Sundarban is a vast stretch of mangrove forests spread across an archipelago of islands in the Gangetic delta
in India and Bangladesh. Inhabited by over four million people and few hundred Royal Bengal tigers,
Sundarban is a site with a high frequency of human‐animal encounters.
The Bengali word for confluence is Mohona, a term which reflects this ambiguous boundary separating and co-joining the river and the sea. Sundarban, a place where Mohona is the dominant feature, is inevitably a landscape of ambiguity.
As night falls over Sundarban the ambiguities become even more pronounced. The landscape feels dense,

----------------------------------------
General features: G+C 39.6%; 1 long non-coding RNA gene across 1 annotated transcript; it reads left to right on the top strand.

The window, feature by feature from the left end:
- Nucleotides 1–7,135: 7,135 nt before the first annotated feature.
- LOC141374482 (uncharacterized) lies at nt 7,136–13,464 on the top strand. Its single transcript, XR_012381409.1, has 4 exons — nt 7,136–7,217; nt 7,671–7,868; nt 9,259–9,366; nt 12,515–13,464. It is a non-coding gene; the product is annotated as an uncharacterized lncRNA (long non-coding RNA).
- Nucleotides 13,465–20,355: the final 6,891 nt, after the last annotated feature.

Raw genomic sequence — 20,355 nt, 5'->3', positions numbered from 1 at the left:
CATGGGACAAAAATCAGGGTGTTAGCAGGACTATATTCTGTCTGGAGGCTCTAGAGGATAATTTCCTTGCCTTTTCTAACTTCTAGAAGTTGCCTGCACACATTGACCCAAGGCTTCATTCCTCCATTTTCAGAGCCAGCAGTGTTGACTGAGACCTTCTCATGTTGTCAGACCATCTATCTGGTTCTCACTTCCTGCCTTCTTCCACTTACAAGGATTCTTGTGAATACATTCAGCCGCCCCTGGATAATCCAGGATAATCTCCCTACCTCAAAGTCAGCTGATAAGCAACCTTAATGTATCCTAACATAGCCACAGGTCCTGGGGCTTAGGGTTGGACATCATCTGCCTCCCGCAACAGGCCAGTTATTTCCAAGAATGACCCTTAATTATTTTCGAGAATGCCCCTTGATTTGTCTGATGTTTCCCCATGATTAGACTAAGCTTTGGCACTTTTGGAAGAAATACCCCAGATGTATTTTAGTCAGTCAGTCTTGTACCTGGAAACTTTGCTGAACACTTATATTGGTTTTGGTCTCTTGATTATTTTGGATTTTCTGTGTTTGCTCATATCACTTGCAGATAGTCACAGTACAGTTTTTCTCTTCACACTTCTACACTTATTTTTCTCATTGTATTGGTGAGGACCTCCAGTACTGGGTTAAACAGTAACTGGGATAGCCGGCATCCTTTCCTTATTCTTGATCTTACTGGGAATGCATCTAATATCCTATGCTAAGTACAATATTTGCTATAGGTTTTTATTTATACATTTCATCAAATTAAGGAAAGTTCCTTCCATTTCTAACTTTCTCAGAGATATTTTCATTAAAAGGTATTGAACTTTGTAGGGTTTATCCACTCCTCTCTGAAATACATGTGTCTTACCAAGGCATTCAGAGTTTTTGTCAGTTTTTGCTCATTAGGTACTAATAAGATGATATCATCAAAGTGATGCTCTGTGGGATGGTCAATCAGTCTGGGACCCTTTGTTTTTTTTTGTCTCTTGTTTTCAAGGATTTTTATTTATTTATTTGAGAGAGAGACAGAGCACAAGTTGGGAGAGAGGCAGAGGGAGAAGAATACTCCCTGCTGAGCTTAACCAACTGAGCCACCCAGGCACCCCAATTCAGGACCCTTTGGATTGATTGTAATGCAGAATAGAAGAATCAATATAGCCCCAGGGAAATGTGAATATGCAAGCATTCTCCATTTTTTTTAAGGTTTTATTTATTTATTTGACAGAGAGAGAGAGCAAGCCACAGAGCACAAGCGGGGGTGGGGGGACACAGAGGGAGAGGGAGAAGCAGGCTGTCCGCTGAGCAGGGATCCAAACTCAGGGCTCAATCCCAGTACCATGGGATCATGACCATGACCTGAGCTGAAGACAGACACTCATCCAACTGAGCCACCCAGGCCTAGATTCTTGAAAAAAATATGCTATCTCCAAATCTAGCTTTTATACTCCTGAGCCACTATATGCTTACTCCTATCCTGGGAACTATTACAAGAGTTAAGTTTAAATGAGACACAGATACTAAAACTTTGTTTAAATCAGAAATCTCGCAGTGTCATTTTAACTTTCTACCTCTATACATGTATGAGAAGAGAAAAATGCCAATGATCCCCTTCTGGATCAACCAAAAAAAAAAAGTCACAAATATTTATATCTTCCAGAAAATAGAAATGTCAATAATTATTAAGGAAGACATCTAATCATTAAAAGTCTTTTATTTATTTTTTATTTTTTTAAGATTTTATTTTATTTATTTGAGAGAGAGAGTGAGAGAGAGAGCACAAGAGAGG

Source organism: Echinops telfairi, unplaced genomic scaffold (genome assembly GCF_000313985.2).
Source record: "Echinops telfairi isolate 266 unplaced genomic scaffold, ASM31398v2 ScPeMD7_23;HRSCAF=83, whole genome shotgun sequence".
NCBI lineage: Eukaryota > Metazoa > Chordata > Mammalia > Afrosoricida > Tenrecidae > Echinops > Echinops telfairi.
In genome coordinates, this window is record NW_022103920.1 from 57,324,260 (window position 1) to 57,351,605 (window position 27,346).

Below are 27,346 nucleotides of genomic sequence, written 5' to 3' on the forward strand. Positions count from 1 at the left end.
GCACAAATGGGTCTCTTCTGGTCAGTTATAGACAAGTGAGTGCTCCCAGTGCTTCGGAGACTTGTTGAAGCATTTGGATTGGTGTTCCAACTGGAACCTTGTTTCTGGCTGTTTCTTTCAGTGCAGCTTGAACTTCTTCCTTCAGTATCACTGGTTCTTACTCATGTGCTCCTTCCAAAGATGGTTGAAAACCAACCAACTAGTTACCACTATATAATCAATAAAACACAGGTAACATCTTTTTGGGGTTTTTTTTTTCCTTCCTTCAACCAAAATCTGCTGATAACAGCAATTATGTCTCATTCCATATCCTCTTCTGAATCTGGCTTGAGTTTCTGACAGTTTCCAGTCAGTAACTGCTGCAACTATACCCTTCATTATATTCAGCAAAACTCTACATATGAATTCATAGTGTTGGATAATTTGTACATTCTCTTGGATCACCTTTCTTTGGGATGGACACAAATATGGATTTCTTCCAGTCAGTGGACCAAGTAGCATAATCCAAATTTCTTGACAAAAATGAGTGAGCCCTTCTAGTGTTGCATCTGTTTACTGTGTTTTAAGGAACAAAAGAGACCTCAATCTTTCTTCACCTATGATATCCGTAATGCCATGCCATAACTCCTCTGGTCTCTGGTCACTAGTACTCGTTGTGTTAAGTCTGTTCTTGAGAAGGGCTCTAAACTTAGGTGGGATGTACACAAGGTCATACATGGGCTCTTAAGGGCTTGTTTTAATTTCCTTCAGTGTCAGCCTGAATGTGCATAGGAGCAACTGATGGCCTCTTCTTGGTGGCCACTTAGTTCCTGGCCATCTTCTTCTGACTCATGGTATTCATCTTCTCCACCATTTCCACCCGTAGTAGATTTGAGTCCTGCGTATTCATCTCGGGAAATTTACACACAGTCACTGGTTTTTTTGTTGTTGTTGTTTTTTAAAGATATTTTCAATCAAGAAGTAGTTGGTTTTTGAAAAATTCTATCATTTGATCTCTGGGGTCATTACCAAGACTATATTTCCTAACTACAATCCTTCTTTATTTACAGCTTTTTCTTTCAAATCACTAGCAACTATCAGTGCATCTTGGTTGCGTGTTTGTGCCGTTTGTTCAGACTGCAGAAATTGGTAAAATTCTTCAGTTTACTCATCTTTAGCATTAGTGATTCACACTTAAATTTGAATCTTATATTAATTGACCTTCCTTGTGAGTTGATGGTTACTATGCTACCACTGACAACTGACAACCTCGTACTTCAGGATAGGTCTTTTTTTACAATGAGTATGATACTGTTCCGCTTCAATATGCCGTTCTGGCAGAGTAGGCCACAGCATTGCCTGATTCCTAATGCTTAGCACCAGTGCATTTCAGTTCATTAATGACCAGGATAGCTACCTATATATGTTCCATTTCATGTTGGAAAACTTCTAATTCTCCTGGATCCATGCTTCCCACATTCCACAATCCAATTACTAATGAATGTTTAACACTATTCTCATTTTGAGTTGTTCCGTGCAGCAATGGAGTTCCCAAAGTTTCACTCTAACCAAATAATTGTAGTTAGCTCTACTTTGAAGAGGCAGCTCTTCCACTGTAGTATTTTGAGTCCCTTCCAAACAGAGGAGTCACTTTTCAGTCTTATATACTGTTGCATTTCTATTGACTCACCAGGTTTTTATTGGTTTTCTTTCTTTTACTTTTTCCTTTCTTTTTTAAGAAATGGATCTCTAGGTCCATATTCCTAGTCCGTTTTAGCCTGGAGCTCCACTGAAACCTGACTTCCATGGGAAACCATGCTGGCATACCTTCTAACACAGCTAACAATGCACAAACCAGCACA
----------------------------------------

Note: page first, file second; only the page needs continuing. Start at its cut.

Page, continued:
the visibility becomes deceptive and the air gets still. The atmosphere is unsettling yet calming. There is no
clear sense of where the forest begins or the village ends. It becomes evident that the Sundarban is a single
entity. An entity wherein the habitat of one is continually encroached upon by the other. An entity where all
the inhabitants struggle to survive, assert their rights and yet manage to coexist, for there is a delicate sense
of belonging that connects the people to the nature at the Sundarban.